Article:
The U.S. economic recovery is accelerating as stimulus money, Covid-19 vaccinations and business re-openings spur a spring surge in consumer spending, a sharp pullback in layoffs and a bounceback in factory output.
Retail sales—a measure of purchases at stores, at restaurants and online—jumped 9.8% in March, the Commerce Department reported Thursday. The gain in consumer spending—the biggest driver of economic activity—came as the government began distributing hundreds of billions of dollars of stimulus funds to households. It was the largest monthly gain since last May, during the initial recovery from lockdowns early in the Covid-19 pandemic.
Separately, nearly 200,000 fewer workers filed for initial unemployment benefits last week. Jobless claims, a proxy for layoffs, fell to 576,000 last week from 769,000 a week earlier, the Labor Department said. While claims are still above levels that prevailed early last year, last week’s figure was the lowest since March 2020. The total number of people receiving benefits also fell across a range of state and federal pandemic-related programs.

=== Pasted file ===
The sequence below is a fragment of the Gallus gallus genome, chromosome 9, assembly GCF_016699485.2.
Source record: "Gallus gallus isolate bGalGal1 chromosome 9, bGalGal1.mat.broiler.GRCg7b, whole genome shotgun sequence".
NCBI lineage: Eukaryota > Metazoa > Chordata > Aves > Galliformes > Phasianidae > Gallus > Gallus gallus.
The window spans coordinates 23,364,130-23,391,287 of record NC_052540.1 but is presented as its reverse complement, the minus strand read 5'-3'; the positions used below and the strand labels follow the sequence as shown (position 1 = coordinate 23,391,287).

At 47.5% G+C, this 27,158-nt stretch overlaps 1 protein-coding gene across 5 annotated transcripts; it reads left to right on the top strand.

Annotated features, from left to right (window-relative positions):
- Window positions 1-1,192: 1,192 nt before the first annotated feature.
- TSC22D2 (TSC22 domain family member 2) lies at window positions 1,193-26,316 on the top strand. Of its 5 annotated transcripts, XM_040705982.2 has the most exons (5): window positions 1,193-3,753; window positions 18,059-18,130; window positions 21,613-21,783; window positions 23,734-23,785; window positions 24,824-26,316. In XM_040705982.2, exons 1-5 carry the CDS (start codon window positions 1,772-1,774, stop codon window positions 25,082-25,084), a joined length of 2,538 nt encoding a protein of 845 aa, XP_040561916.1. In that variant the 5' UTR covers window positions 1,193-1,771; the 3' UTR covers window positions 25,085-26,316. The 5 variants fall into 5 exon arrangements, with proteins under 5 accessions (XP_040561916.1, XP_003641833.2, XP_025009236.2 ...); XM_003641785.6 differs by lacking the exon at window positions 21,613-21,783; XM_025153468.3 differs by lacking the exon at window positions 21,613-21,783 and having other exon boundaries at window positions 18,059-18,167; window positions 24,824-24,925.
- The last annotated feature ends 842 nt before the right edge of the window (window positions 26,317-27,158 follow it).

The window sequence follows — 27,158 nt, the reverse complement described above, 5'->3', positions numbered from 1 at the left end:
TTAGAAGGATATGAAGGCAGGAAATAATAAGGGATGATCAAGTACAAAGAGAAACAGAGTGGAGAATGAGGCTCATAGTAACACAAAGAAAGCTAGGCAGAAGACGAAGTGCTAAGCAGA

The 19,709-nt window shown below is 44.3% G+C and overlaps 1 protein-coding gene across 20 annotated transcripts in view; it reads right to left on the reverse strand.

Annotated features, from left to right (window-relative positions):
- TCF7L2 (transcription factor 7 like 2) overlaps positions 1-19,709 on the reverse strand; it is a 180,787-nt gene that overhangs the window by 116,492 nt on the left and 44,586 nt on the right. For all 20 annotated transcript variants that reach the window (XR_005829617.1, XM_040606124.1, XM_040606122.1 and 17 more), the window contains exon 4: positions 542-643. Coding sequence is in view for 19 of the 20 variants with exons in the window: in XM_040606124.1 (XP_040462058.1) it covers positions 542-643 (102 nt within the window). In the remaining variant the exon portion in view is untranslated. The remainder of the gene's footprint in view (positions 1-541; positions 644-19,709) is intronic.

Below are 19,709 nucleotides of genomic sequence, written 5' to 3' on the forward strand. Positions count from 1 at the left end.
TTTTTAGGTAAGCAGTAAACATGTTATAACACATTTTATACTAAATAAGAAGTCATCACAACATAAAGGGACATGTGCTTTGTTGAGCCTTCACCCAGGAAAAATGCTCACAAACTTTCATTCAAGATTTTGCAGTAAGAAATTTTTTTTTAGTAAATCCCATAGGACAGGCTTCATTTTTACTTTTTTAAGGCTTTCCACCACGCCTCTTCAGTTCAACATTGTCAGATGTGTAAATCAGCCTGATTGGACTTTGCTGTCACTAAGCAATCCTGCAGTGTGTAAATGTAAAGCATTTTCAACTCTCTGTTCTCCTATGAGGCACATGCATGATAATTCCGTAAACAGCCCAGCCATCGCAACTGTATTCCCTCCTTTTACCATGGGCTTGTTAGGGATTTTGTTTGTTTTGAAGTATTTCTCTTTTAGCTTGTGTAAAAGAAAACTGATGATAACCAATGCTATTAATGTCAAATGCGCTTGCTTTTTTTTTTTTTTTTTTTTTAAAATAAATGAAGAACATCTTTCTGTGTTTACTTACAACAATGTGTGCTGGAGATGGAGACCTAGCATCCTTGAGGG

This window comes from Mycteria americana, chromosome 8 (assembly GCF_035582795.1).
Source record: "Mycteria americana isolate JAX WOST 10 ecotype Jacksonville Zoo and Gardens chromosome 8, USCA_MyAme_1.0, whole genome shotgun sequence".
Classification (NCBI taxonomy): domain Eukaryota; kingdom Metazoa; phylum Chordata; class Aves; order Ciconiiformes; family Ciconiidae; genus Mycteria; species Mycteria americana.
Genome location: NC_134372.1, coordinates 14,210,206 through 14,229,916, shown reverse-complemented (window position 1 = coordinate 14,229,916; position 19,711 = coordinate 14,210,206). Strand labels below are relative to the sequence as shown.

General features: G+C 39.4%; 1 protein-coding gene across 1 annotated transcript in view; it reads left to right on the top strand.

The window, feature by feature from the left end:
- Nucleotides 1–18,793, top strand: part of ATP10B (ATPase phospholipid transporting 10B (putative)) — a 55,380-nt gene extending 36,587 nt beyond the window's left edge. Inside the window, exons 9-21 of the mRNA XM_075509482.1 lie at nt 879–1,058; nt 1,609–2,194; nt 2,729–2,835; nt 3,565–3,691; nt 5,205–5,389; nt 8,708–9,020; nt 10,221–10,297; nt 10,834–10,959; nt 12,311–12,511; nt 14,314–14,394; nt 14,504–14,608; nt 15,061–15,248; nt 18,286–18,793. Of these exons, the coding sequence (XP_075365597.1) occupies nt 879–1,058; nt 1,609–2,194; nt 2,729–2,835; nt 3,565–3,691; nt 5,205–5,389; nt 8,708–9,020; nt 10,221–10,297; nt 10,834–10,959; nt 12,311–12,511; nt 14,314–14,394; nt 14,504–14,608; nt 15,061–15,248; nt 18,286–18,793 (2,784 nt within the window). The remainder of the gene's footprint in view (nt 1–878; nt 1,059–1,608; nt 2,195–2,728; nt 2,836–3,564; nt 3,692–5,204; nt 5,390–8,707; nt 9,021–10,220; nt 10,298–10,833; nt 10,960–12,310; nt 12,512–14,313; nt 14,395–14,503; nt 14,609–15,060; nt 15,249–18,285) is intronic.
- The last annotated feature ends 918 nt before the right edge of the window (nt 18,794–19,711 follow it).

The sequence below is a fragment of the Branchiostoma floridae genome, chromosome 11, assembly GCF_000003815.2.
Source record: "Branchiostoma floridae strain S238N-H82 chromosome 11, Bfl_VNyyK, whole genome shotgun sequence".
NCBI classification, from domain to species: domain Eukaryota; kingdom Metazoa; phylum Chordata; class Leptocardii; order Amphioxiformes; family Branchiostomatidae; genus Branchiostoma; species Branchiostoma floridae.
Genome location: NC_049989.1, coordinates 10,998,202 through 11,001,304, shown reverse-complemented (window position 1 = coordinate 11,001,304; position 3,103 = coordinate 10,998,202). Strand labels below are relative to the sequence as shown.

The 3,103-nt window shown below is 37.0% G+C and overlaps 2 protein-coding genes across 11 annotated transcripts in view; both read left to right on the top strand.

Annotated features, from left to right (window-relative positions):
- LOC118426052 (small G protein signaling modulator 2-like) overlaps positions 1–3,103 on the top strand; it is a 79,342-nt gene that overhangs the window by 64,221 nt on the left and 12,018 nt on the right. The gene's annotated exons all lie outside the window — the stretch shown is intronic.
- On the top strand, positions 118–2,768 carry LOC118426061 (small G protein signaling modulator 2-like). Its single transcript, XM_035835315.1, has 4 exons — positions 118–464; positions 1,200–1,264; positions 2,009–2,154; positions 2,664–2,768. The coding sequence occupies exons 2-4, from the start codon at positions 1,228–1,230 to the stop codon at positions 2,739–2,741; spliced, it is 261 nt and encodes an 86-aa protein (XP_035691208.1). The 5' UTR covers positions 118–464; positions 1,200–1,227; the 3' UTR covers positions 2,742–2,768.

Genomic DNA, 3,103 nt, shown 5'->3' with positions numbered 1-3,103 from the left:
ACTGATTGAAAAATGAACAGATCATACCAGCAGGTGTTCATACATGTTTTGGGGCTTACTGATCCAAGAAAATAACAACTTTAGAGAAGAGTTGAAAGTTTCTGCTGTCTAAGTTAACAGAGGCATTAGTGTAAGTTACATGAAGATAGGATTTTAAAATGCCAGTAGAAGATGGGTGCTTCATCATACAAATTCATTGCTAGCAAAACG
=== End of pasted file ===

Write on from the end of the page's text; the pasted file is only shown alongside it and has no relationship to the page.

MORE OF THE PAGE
The government also reported Thursday that industrial production—a measure of factory, mining and utility output—rebounded in March after a decline in February. Factory output, which rose 2.7% over the month, helped drive the gain.
The economic readings taken together reflect “people going back to work, people seeing more income, people spending. This is a good story about the American economy’s resilience,” said Joseph Brusuelas, chief economist at RSM.